One of our favorite things to do in a big city is to just walk around and see what there is to see. We tend to spend more of our time in smaller, laid back beach towns so it’s fun to be surrounded by so many people all doing so many different things. Tokyo, Japan is a great city to do just that. You never know when you are going to walk by masked girls at a Cinco de Mayo celebration or a traveling cattery.
We would have been happy spending our days there just criss-crossing the city people-watching and trying to figure out how to order food at all of the different ramen restaurants in the city. At Afuri Ramen in Harajuku for example, this was done by ordering and paying for the meal from a vending machine and then sitting down and handing our tickets to the waitress, who then returned with our steaming bowls of pure deliciousness. Since there were pictures above the buttons it was actually a much easier way to order for foreigners. Though I do enjoy those lovely moments with waitresses when we cringe apologetically and try to gesture towards food without being rude until they bring us something to eat.
Though we could have spent our whole time in Tokyo strolling through the densely built-up city there are many large forested areas, parks, and gardens that are easy to visit and free or cheap. It is pretty lovely to be able to enjoy the hustle and bustle of a large city and then immediately walk over and wander through a beautiful forest or garden.
Meiji Shrine, located just beside Harajuku Station on the JR Yamanote Line, is a shrine dedicated to the spirits of Emperor Meiji and Empress Shoken. The shrine and adjacent Yoyogi Park make up a beautiful, sprawling area to visit that is right outside of Tokyo’s famous cosplay and street fashion center. A massive torii gate stands at the entrance to the shrine grounds and once through you can wend your way through many different forest paths.
Near the entrance to the main complex of shrine buildings is a wall of (empty) sake barrels. The barrels are donated (full!) each year to the souls of Emperor Meiji and Empress Shoken from companies all over Japan. It’s kind of a fancy way of pouring one out for your dead homies. Instead of spilling a little of your 40 oz on the ground you donate a whole barrel of sake, and decorate it to boot!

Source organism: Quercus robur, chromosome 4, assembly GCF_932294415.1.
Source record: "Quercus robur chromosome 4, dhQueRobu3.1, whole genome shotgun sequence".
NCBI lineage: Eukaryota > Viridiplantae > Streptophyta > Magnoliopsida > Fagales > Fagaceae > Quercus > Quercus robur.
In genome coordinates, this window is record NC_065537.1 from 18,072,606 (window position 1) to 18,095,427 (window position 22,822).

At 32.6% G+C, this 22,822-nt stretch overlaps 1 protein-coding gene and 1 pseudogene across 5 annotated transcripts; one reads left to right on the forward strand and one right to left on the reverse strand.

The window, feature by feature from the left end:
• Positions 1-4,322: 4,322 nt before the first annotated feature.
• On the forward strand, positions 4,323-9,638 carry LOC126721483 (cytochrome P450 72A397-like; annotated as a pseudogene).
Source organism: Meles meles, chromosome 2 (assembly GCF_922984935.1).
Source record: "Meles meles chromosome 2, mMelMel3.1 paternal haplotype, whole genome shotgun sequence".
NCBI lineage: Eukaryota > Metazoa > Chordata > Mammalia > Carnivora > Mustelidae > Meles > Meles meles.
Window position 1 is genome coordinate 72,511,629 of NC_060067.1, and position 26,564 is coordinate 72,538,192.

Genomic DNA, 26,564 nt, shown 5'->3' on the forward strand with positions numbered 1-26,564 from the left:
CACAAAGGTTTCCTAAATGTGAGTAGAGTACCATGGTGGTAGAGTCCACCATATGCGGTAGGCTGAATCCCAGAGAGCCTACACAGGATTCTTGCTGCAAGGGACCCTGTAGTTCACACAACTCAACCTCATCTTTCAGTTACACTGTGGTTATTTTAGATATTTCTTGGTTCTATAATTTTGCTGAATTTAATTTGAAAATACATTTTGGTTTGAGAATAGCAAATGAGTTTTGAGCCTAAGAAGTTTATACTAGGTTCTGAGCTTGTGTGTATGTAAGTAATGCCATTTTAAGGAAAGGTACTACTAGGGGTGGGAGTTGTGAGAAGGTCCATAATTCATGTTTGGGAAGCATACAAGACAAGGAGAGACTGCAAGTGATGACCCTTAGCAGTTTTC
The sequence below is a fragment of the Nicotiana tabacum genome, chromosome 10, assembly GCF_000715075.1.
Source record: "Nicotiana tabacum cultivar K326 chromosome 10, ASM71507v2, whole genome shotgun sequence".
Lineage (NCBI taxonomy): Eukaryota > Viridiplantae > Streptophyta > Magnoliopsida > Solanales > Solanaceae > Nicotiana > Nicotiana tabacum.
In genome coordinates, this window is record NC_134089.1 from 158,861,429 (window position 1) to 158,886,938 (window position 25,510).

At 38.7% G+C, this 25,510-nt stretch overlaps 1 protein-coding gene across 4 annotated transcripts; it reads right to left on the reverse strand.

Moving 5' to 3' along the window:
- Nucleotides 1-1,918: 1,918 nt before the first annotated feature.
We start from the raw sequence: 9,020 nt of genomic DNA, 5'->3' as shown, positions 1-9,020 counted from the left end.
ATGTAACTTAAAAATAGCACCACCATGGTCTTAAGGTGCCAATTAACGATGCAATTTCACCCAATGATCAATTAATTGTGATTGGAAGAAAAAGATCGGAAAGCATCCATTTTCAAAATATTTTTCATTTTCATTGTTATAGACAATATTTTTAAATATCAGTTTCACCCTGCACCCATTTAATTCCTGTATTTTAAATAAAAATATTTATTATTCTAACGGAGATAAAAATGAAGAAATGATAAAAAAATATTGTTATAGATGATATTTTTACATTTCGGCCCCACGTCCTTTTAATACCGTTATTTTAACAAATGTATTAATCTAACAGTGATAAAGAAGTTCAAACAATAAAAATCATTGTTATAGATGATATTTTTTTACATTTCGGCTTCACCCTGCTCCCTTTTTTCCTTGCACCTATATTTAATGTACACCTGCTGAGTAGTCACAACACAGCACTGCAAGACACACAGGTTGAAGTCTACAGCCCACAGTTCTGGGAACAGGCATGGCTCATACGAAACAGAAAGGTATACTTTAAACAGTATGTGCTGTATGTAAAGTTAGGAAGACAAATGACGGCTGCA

Meiji is one of the more popular shrines in Japan and it is quite common to see events, weddings and other ceremonies taking place there on the weekends. We did see a couple different events happening, but did not find out what any of them were. Unfortunately no weddings, but there was a display of what looked like bread mushrooms on top of birdhouses. I tried really hard to find out what these were but have not been able to. If anyone knows what they are, or why they were there, please let me know!
Meiji Shrine is open from sunrise to sunset every day of the year and is absolutely free. To visit take the JR Yamanote Line to the Harajuku station or the Chiyoda and Fukutoshin Subway Lines to the Meiji-jingu-mae station.
Shinjuku Gyoen Garden
The Shinjuku Gyoen Garden was once the private grounds and residence of a very fancy family and is now a public park and garden space. The garden is apparently one of the best places to see cherry blossoms in the spring or foliage in the autumn. We came at an “in-between” kind of a time after the blossoms were over but before the splendor of summer. Even coming at an awkward “not quite anything” time of the year the gardens and park were stunning!
Japanese gardens tend to just be so darn cute and perfect that I can’t stand it. Everything appears to just be naturally perfect but we knew how much thought went into every bush, tree and flower. I think Japanese gardeners have mastered the landscaping version of the make-up artist that makes someone look flawless, but like they aren’t wearing any make-up at all, you know what I mean?
The garden is huge so you can approach it from many different directions. You could also arrive at one gate, and then leave by another to not have to double back. Shinjuku Gate is a ten minute walk east from the “New South Exit” of JR Shinjuku Station or a five minute walk from Shinjukugyoenmae Station on the Marunouchi Subway Line. Okido Gate is also a five minute walk from Shinjukugyoenmae Station on the Marunouchi Subway Line. Finally, Sendagaya Gate is a five minute walk from JR Sendagaya Station on the local Chuo/Sobu Line. The gardens are open from 9:00am to 4:30pm and cost 200 yen ($1.85 usd).